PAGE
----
Nokia Networks is continuing efforts to better compete with larger rivals like Ericsson and Huawei Technologies in the rapidly evolving telecommunications space.
Nokia in April announced plans to buy Alcatel-Lucent for $16.6 billion. The move will give it greater scale against larger vendors and expand its capabilities in network-functions virtualization (NFV), a key technology being pushed and embraced by telecom operators. Now the company [has] an infrastructure platform designed to help mobile network operators more easily adopt NFV and cloud computing.
The Finnish vendor’s AirFrame Data Center Solution includes pre-integrated racks of ultra-dense servers powered by Intel Xeon processors, network switches, and software-defined storage capabilities. It also includes its own data center services and acceleration capabilities to speed up the performance of networking tasks. These include Nokia’s own virtual network functions, OSS/CEM and the new Radio Cloud architecture.
Company officials said the merging of the telco and data center IT capabilities also lays the groundwork for 5G deployments.
The AirFrame platform, which is available now, comes as telco operators are working to migrate away from expensive proprietary infrastructure and adopting data center IT resources to create less expensive and more agile environments that allow them to more quickly spin out new services to their customers. They’re adopting such technologies as NFV and software-defined networking (SDN) and embracing the cloud.
It also means that telecom technology providers like Nokia and Ericsson are facing greater competition from data center infrastructure providers like Cisco Systems, Hewlett-Packard and Dell, which are making the move into the mobile operator space. For example, HP—which last year began partnering with Nokia to build an NFV cloud platform for communications service providers—in May introduced its NFV System, a pre-integrated platform that includes its Helion OpenStack cloud portfolio, servers, storage nodes and management software.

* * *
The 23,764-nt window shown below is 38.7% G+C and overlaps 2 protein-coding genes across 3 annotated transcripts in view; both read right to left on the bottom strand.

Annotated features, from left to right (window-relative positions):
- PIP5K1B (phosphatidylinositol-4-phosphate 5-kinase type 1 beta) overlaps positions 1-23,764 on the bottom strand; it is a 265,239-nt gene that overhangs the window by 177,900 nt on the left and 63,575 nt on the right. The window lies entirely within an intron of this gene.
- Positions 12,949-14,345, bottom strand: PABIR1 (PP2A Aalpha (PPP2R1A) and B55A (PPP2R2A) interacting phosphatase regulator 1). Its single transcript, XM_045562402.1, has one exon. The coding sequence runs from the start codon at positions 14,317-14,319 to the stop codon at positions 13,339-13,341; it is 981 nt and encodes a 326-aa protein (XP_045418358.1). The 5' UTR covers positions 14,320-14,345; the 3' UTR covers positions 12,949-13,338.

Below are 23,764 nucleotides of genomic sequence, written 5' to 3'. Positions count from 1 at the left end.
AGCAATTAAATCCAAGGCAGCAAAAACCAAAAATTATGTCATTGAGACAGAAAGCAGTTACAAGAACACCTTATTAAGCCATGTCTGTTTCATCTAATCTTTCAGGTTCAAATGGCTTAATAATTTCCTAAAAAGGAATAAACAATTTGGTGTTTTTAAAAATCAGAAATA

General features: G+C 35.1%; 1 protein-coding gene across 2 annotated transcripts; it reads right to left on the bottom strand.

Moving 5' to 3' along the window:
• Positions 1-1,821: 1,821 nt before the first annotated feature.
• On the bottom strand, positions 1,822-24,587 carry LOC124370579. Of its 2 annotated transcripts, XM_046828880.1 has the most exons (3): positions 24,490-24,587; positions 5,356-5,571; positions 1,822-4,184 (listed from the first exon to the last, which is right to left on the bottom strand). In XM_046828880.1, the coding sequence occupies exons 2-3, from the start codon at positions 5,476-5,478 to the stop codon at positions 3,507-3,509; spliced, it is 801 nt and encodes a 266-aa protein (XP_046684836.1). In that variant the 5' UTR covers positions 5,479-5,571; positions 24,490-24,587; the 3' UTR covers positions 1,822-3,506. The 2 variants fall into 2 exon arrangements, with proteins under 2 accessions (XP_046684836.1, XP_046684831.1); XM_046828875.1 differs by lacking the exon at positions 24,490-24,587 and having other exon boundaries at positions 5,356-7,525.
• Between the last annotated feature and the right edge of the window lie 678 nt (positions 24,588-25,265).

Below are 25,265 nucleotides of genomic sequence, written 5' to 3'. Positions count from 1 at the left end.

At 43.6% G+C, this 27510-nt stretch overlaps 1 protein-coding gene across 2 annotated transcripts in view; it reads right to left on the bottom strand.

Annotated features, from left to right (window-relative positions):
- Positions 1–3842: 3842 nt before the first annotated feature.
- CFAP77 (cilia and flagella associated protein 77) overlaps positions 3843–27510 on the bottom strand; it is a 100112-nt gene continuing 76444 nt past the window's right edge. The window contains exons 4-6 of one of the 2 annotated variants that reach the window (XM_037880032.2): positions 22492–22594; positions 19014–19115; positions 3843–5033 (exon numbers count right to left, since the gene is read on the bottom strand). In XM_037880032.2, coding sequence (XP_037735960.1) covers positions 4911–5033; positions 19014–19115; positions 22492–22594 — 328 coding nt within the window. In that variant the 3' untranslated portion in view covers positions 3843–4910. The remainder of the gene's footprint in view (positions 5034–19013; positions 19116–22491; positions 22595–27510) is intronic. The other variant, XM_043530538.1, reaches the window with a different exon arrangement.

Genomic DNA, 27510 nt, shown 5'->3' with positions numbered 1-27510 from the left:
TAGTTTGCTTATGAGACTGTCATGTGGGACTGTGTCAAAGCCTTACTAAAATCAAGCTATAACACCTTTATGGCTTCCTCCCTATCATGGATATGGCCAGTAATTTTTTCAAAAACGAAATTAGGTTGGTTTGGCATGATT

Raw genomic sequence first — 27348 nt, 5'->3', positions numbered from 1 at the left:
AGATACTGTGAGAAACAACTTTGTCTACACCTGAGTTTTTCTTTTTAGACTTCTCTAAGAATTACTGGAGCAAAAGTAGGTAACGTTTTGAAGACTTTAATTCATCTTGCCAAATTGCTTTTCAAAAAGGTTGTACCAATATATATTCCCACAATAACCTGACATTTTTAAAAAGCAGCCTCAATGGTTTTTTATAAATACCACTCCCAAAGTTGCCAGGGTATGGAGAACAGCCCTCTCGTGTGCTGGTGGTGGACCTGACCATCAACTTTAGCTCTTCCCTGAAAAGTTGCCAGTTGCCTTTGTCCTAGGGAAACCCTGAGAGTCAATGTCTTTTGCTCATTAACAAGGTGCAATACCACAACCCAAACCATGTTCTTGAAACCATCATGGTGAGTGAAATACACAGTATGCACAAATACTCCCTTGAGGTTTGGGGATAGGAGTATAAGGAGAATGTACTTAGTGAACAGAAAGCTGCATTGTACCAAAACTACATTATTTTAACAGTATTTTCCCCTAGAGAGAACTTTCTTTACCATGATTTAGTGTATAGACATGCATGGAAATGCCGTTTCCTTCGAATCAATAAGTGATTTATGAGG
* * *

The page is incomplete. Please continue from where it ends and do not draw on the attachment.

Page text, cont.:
HP last month announced it is buying ConteXtream, which offers a carrier-grade software-defined networking fabric for network-functions virtualization environments.
Dell in October 2014 unveiled an open NFV platform that includes PowerEdge servers, the company’s Open Networking solutions, and software.
Nokia’s AirFrame is designed to take on the “IT-telco convergence with a new solution to challenge the traditional IT approach of the data center,” Marc Rouanne, executive vice president of mobile broadband of Nokia, said in a statement. “This newest solution brings telcos carrier-grade high availability, security-focused reliability as well as low latency, while leveraging the company’s deep networks expertise and strong business with operators to address an increasingly cloud-focused market.”
The platform can run most IT cloud applications and complies with NFV standards developed by the European Telecommunications Standards Institute (ETSI). The organization introduced the initial paper on NFV in 2012. NFV removes various networking tasks—such as load balancing, firewalls, and intrusion detection and prevention—from expensive and complex switches and routers and puts them into software that can run atop lower cost commodity hardware.